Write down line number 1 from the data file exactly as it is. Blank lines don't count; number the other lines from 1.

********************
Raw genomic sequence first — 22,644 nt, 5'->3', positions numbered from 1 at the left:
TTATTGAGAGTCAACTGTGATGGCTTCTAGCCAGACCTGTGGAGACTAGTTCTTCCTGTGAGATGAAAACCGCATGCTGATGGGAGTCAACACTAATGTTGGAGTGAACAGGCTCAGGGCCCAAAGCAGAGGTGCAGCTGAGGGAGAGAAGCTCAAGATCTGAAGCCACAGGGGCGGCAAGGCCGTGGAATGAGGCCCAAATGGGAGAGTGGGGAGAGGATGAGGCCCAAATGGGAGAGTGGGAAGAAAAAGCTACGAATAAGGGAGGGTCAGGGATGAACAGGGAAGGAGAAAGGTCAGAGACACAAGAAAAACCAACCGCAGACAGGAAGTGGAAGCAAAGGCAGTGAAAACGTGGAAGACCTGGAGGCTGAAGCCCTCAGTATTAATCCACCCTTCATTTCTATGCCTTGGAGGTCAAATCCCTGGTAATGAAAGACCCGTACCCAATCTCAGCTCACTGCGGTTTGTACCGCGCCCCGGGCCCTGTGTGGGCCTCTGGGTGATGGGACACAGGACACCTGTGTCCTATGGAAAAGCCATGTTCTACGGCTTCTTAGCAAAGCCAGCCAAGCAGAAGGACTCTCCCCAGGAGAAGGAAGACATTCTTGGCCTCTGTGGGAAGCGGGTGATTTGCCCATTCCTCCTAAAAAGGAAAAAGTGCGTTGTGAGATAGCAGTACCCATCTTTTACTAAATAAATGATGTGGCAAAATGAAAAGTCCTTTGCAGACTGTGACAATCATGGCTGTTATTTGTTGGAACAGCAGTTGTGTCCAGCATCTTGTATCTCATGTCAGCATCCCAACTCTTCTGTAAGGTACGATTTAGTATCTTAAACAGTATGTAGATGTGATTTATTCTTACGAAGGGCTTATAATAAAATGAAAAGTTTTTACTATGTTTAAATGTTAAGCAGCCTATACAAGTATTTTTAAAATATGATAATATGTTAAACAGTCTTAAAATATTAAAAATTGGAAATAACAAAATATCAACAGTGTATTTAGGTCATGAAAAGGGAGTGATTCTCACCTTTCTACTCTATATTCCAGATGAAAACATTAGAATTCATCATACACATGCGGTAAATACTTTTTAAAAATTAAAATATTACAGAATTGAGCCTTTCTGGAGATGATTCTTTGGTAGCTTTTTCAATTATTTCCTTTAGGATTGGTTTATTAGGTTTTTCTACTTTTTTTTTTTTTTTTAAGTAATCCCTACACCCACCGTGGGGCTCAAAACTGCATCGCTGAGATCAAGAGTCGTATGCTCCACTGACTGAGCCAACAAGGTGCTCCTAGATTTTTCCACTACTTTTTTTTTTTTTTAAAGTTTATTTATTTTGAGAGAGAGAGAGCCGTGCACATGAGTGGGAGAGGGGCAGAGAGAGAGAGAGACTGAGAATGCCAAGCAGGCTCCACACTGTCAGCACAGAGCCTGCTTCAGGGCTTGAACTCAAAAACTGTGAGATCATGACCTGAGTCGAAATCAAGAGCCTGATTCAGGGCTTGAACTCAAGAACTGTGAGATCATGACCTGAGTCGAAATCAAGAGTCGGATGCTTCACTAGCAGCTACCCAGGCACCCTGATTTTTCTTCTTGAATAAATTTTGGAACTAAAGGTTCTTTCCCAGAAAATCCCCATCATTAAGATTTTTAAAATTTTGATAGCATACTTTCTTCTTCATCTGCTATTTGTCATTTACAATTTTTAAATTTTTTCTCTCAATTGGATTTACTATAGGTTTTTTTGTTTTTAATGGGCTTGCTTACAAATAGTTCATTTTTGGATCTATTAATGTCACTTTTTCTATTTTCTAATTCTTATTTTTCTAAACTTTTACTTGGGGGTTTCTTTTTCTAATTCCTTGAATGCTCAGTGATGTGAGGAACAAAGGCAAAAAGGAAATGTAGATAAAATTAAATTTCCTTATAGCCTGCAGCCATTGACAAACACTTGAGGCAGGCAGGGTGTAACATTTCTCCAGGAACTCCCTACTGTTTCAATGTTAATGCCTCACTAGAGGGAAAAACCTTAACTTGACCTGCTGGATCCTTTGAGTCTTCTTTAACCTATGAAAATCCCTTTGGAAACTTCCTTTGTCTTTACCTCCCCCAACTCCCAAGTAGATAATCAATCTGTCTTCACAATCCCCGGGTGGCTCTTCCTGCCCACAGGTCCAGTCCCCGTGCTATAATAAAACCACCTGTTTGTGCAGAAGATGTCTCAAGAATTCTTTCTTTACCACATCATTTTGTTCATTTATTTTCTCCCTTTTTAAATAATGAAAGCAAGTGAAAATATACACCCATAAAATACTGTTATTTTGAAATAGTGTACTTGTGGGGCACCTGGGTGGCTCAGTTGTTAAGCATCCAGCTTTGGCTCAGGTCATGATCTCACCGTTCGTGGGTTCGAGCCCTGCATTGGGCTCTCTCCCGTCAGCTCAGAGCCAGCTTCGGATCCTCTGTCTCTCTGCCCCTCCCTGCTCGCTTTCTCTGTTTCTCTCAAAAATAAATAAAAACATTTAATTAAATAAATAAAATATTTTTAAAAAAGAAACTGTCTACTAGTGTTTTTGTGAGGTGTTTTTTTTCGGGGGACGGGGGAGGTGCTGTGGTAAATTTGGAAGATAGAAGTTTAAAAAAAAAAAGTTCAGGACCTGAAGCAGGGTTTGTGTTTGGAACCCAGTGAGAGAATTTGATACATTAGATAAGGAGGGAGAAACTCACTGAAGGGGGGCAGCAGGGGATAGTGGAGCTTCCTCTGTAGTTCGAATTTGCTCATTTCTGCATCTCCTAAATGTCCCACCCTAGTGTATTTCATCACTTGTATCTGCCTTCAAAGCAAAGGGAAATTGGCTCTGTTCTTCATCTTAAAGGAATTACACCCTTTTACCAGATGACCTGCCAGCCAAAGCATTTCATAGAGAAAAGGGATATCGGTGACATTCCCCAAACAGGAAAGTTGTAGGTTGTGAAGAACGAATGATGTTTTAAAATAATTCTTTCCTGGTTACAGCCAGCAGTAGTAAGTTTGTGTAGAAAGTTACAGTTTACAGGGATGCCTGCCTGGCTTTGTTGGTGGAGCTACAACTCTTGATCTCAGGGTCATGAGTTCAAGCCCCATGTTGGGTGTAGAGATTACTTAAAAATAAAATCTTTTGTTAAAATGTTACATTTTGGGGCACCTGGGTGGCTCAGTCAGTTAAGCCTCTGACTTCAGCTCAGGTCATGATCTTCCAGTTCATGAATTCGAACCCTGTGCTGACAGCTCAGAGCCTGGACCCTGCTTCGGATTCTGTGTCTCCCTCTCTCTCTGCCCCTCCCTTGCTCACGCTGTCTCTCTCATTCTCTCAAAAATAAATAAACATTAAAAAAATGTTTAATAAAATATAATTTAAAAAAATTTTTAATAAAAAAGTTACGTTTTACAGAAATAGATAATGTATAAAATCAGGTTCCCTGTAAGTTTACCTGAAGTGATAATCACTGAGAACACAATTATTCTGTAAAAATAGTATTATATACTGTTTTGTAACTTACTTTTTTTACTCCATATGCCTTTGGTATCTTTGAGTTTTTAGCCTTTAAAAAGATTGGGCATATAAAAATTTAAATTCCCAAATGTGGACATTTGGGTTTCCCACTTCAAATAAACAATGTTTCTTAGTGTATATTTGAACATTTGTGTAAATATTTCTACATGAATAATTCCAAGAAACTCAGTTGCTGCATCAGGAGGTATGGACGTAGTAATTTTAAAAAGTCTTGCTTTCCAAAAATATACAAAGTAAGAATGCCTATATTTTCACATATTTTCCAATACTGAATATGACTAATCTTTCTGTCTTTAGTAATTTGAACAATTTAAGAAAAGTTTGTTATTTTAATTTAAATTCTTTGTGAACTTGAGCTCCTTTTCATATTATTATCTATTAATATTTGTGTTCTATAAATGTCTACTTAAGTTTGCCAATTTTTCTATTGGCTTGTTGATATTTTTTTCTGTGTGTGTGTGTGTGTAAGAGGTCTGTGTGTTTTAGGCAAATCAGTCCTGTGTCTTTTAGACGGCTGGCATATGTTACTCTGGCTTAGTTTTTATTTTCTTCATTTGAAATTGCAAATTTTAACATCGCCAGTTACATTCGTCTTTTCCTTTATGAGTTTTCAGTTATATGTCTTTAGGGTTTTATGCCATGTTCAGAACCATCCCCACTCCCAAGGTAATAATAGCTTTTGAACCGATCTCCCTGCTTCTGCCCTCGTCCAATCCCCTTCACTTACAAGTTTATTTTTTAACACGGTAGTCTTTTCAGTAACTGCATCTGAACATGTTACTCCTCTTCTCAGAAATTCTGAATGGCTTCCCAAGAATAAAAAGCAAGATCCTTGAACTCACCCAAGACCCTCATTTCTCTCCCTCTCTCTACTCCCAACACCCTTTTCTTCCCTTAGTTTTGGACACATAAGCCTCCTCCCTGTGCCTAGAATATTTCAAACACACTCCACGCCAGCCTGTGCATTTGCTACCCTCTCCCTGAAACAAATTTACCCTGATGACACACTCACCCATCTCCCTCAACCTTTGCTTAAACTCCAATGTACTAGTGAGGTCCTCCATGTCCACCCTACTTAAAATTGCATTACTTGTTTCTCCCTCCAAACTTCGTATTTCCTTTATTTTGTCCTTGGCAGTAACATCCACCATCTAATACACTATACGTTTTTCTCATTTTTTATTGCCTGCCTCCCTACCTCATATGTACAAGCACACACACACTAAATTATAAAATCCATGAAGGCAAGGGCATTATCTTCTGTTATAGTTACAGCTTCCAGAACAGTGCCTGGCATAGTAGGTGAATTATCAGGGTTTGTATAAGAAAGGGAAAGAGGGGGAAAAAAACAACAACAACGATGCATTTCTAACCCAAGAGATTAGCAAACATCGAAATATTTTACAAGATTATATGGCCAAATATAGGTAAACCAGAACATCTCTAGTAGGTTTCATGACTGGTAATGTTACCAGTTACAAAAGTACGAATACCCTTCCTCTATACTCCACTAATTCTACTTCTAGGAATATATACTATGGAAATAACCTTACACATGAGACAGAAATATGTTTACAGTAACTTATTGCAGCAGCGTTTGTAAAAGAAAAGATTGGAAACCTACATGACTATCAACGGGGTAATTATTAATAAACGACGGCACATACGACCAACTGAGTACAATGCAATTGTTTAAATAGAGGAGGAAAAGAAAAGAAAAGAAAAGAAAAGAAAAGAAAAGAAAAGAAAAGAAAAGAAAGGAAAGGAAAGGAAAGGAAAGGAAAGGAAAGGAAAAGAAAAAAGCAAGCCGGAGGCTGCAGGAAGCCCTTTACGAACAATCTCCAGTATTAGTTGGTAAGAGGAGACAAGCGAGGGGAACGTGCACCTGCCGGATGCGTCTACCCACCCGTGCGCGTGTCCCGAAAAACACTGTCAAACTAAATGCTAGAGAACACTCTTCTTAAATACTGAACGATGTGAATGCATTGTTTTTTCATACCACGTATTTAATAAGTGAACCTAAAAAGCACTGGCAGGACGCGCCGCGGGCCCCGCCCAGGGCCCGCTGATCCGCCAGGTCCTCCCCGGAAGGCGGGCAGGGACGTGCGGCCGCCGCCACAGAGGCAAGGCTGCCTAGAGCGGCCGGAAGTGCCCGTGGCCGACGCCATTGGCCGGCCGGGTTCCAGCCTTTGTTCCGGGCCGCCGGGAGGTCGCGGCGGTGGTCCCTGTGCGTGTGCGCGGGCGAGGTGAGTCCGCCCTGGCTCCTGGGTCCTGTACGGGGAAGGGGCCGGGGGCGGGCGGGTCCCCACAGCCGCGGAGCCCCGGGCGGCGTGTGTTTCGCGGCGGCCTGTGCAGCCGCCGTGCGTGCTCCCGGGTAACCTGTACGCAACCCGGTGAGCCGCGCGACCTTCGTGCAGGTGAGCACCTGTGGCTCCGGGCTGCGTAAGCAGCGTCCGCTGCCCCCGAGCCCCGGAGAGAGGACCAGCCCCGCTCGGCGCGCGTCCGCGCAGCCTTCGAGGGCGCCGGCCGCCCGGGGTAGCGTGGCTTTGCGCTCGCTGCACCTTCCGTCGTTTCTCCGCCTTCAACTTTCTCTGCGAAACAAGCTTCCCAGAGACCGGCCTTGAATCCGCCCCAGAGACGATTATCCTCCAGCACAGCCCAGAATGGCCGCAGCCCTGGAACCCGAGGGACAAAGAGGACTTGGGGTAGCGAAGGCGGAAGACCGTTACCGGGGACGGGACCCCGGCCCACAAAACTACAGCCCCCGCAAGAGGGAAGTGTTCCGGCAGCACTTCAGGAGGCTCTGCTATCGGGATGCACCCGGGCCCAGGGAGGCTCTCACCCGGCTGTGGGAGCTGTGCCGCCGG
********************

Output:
Raw genomic sequence first — 22,644 nt, 5'->3', positions numbered from 1 at the left: